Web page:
The penalty persists not only because Americans want contradictory things from the tax code but because the code's very distortions simultaneously serve two political constituencies: traditionalist conservatives who don't want married women to work, and redistributionist liberals who don't want them to earn too much money.

"Expand the AMT!" is the unlikely cry from Alex Tarrabok of Marginal Revolution.

We shouldn't get rid of the Alternative Minimum Tax we should expand it. The AMT is a flat tax, it's broad-based (few loopholes), it doesn't allow for deduction of state and local taxes (which only increases the incentive of states and localities to raise taxes) and it's simple. The AMT should be reformed along the edges e.g. by indexing it to inflation (after more people are covered!) but overall it's a much better tax than the current income tax.

I assume that readers know that I am not in favor of raising taxes but let me be clear. We should expand the AMT but get rid of the income tax.

End withholding pleads freelancer Laura Vanderkam In USA Today. After all, misery loves company:

One way to slow out-of-control spending in Washington is to make everyone feel the same pain that quarterly payers experience. Ending withholding would do that—and it's not as crazy as it sounds.

Most Americans have paid taxes through withholding for so long, we think it's as inevitable as taxes themselves. But the income tax wasn't even constitutional until 1913. For its first three decades, citizens usually paid in lump sums. They grumbled, which kept rates low and made new programs hard to justify. For both those reasons, Congress insisted that Social Security taxes be withheld from paychecks when that program began in 1935.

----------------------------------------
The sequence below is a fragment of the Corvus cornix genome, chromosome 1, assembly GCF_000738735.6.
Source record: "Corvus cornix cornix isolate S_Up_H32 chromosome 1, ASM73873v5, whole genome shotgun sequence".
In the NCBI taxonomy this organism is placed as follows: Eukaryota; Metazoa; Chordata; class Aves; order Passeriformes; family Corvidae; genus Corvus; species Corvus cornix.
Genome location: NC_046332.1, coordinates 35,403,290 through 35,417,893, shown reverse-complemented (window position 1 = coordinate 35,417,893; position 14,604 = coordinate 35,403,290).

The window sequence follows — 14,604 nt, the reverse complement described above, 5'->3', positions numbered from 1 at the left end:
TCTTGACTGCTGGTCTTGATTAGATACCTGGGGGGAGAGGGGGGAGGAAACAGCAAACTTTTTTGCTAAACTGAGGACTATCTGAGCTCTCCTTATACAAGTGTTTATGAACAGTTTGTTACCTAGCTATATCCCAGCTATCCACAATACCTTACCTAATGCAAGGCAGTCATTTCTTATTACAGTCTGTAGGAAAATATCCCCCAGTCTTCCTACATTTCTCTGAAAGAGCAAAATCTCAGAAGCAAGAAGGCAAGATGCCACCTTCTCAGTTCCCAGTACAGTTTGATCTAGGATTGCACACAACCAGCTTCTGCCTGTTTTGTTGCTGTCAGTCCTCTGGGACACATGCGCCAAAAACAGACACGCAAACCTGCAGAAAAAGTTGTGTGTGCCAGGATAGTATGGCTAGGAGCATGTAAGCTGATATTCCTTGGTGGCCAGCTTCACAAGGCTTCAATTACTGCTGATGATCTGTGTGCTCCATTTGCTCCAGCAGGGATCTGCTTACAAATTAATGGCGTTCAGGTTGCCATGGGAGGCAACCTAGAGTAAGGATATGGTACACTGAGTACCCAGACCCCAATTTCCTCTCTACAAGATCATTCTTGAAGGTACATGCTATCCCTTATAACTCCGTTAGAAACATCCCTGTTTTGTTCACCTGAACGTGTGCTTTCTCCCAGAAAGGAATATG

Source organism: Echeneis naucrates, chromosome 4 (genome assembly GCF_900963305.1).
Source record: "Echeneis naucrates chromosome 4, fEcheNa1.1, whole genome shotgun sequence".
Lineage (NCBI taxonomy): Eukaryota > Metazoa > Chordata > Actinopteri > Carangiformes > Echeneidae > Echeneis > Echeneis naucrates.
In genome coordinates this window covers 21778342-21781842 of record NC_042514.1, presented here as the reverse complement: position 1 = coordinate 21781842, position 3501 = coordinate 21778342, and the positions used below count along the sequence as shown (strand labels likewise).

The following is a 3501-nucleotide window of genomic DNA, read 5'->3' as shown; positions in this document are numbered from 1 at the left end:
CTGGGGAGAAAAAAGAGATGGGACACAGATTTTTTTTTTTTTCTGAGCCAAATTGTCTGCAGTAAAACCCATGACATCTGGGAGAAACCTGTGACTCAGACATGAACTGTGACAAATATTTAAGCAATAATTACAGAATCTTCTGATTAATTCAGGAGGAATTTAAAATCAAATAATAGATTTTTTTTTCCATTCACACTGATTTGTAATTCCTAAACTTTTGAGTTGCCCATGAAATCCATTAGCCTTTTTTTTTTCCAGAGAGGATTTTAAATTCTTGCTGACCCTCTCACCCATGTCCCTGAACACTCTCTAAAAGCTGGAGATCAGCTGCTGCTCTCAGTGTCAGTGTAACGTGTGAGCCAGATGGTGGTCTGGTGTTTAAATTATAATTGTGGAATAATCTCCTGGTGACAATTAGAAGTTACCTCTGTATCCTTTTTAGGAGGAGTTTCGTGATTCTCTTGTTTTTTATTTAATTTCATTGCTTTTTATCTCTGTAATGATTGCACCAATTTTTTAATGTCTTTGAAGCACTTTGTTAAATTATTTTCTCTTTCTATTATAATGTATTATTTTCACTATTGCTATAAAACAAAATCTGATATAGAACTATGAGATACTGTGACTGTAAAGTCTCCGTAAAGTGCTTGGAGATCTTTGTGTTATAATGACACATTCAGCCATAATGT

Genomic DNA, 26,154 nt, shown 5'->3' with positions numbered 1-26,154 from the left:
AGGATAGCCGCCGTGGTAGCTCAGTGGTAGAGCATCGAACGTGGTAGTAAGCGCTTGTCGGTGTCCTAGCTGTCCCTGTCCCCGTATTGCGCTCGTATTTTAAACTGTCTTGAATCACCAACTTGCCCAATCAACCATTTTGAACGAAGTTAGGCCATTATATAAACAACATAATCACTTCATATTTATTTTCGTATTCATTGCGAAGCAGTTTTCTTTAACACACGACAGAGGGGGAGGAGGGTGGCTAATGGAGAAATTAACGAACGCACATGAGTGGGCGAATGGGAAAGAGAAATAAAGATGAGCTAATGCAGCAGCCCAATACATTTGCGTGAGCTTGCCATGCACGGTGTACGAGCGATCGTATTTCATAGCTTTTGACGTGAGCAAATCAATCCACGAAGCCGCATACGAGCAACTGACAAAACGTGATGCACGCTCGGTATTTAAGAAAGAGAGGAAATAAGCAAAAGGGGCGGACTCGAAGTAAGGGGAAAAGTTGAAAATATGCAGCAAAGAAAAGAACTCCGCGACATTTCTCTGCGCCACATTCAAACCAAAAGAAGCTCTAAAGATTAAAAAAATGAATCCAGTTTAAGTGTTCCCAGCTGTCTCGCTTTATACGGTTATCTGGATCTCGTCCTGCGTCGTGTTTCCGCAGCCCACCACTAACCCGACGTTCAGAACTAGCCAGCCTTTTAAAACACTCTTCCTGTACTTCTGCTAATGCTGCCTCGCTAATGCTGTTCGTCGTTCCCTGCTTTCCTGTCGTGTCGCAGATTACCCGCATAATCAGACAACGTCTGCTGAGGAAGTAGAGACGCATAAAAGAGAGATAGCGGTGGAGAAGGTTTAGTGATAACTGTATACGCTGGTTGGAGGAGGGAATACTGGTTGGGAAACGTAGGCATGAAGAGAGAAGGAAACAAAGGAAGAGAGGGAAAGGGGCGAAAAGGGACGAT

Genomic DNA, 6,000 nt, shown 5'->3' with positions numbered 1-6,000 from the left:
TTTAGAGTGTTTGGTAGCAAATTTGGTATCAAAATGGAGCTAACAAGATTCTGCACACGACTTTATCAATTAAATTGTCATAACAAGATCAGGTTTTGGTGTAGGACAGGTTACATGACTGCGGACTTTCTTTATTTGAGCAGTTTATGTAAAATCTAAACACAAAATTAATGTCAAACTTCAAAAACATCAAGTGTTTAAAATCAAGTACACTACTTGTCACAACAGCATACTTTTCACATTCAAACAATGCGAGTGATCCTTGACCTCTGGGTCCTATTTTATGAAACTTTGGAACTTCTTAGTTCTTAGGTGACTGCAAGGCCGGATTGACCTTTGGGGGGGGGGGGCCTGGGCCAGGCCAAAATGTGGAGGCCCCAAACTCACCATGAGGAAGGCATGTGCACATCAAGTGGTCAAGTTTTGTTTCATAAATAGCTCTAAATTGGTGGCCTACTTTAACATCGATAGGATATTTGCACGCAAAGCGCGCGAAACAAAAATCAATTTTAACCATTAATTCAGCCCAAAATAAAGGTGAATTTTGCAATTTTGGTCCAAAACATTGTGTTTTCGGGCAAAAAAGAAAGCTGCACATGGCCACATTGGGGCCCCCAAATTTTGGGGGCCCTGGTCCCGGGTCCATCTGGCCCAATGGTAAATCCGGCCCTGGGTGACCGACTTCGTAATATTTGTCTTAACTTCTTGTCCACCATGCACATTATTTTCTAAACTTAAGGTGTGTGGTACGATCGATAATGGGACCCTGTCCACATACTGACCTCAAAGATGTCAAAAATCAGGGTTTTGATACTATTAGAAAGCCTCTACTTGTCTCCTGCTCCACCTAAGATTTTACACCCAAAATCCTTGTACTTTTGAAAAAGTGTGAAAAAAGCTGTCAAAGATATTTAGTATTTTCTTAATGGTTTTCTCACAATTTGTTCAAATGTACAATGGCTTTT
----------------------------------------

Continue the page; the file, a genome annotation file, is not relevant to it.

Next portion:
Officials suspected that withholding "makes it harder for people to see the amount of money that's actually been taken from them," notes Charlotte Twight, Boise State University economist and author of Dependent on DC. Citizens would not see a connection between their payments and the things governments chose to finance…. "Even if people didn't demand lower tax rates, they'd be more willing to demand an accounting, an explanation, a correction of all the pork barrel projects," says Twight.

Tax the middle-aged says Slate's Tim Hartford, with a wink:

If Congress cut taxes on the $40,000 to $60,000 income bracket, it would encourage work from everyone in that bracket but lose tax revenue from everyone above that bracket. Ideally, it would offer the tax cut only to low earners. One way to do that is to offer the tax cut only to the young: Not many 25-year-olds make more than $60,000 anyway, but plenty of 45-year-olds do. Offering the tax cut to the 25-year-olds, the government motivates them to work harder; excluding the 45-year-olds, the IRS keeps their cash. And it's not unfair, since most of us will pay the age tax in the end.

And then there's everyone's favorite, the most impossible of all impossible dreams: The flat tax. The aptly-named David Lazarus resurrects Steve Forbes' good old flat tax proposal this year in the San Francisco Chronicle:

The Internal Revenue Service estimates that 60 percent of filers—including IRS Commissioner Mark Everson—turn to professionals to help get their returns in order.

This represents about $300 billion in additional costs each year for individuals and businesses, according to the nonpartisan Tax Foundation.

In that sense, the attraction of the flat tax is obvious: It's simple. You make this much, you pay that much. Your tax return is filed on a postcard.

Katherine Mangu-Ward is an associate editor of reason.